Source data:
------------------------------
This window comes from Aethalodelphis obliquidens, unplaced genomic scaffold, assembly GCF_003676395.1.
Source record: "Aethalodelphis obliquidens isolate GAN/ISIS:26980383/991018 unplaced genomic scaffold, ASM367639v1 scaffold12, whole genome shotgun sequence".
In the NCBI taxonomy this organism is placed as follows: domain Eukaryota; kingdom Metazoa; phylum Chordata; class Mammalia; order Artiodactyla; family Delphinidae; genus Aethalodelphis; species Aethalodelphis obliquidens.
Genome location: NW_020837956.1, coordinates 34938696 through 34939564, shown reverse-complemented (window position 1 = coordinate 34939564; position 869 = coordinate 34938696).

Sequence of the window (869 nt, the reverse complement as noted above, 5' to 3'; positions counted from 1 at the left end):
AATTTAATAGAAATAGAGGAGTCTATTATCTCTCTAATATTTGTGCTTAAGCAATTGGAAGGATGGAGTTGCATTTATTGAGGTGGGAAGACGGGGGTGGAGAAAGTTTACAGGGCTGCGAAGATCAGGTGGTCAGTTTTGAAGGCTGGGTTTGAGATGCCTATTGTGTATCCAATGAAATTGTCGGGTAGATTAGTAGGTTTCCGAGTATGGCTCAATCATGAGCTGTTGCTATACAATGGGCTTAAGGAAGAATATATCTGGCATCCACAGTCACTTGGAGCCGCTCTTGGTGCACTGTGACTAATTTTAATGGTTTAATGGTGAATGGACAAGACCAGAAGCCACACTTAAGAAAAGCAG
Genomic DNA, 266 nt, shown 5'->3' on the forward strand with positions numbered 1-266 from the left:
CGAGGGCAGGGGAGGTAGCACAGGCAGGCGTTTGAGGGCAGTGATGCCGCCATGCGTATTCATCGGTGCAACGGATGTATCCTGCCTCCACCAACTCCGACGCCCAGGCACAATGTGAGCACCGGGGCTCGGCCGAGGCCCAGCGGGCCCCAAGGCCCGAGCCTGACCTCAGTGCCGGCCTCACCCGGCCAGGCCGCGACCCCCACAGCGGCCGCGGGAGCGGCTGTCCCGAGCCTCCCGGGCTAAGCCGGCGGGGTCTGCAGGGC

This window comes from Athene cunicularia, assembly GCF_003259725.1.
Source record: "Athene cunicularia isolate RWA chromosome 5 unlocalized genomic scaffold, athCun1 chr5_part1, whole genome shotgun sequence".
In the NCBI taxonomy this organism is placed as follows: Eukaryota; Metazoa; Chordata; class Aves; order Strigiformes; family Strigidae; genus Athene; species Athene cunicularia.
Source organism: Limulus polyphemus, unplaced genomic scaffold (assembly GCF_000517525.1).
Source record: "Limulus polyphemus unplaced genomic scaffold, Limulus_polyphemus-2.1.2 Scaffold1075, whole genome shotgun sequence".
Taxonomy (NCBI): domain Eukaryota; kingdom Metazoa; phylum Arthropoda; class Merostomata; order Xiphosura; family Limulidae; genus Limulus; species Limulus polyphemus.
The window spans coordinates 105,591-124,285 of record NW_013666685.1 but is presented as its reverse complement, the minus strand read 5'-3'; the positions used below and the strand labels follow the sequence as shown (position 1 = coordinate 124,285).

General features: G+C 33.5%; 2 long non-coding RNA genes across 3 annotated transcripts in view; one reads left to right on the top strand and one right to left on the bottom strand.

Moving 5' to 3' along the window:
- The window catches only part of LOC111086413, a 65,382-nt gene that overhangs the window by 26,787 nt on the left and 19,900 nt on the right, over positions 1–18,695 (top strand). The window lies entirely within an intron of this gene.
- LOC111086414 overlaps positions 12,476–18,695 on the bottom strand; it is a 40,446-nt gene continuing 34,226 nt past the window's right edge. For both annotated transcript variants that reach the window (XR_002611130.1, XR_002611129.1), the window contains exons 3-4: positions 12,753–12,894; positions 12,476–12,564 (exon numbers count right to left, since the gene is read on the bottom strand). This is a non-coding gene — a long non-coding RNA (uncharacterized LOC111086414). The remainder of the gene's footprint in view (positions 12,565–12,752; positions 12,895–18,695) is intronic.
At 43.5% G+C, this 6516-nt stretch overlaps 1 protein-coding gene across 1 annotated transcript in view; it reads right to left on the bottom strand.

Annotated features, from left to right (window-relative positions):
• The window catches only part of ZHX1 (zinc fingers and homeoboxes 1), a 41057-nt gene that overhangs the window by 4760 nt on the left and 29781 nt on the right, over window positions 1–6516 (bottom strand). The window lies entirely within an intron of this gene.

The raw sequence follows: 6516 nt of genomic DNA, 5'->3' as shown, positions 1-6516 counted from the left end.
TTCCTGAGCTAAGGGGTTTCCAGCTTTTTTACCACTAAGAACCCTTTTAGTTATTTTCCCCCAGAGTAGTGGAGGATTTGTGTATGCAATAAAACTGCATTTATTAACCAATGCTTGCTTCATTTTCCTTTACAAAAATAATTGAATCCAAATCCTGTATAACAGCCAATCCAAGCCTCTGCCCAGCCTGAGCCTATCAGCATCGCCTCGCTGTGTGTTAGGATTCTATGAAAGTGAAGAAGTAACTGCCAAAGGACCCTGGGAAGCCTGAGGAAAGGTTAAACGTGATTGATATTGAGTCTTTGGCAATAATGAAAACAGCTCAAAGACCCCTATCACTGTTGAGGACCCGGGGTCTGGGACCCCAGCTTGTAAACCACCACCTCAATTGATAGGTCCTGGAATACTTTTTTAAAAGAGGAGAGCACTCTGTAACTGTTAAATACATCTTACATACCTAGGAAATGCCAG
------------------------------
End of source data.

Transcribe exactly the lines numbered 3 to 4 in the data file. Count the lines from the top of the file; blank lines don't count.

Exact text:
In the NCBI taxonomy this organism is placed as follows: domain Eukaryota; kingdom Metazoa; phylum Chordata; class Mammalia; order Artiodactyla; family Delphinidae; genus Aethalodelphis; species Aethalodelphis obliquidens.
Genome location: NW_020837956.1, coordinates 34938696 through 34939564, shown reverse-complemented (window position 1 = coordinate 34939564; position 869 = coordinate 34938696).